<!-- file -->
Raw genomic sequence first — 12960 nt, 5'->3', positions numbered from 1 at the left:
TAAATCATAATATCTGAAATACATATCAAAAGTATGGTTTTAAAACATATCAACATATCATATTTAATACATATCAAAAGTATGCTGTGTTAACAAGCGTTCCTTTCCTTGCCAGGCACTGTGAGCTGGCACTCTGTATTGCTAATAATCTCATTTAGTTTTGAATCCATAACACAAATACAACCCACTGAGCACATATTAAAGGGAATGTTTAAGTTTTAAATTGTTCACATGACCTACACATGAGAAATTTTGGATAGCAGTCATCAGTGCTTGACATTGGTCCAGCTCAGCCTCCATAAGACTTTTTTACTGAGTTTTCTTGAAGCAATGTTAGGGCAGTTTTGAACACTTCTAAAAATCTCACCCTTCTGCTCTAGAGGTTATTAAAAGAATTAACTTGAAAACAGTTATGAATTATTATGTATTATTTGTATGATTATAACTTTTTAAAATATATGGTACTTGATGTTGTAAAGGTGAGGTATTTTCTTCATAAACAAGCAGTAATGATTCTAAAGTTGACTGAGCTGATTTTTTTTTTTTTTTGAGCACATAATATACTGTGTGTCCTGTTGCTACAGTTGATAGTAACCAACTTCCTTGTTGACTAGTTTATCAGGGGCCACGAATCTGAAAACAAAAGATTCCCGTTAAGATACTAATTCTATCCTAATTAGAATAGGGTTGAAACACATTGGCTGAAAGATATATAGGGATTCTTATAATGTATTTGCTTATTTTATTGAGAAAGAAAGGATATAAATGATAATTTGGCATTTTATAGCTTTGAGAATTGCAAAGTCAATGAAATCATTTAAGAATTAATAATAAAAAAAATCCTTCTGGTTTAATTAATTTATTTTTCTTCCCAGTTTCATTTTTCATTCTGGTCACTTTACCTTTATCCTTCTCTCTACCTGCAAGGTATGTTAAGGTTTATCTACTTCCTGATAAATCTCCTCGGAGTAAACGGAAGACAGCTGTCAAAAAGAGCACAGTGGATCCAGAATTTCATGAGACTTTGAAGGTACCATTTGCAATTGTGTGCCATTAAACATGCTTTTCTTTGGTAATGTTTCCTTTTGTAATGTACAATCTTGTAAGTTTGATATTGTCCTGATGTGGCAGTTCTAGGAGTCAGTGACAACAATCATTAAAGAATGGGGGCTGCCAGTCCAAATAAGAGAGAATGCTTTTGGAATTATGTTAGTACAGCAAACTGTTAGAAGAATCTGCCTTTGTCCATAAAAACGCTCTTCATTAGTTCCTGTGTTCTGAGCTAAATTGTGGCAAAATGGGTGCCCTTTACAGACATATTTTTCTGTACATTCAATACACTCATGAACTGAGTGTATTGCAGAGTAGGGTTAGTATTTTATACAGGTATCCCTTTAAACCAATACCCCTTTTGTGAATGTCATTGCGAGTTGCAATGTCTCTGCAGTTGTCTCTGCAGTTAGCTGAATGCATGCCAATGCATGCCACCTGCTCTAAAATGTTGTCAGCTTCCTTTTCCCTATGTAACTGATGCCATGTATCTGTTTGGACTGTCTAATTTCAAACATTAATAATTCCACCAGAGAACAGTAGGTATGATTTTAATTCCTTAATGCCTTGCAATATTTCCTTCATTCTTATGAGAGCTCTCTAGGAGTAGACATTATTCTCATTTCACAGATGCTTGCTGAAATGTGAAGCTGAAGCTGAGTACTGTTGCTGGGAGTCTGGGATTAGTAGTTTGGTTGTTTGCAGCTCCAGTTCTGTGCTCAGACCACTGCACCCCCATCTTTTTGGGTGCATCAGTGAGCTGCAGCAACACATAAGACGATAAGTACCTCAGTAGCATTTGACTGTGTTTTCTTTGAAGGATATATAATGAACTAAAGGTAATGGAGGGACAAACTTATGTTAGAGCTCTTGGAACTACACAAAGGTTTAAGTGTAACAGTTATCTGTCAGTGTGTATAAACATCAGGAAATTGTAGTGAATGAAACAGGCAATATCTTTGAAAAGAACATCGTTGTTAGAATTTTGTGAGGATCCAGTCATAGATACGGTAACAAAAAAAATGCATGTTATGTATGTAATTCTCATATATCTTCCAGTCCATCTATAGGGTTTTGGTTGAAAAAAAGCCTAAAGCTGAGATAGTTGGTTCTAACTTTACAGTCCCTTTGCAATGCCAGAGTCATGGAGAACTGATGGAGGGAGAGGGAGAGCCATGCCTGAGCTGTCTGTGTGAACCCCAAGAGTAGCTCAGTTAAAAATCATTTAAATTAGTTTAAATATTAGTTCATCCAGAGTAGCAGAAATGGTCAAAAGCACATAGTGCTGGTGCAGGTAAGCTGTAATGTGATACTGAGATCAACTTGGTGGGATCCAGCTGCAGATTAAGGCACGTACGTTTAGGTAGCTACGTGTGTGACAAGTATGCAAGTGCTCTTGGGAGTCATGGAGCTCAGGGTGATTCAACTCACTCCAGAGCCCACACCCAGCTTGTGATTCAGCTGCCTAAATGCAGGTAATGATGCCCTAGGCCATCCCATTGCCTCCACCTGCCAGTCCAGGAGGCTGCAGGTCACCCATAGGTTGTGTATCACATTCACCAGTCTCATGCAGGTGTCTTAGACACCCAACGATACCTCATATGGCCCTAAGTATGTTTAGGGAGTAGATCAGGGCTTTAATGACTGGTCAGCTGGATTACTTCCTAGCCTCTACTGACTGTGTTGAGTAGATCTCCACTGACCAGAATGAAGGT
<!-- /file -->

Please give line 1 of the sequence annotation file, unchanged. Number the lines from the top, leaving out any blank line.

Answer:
Raw genomic sequence first — 12960 nt, 5'->3', positions numbered from 1 at the left: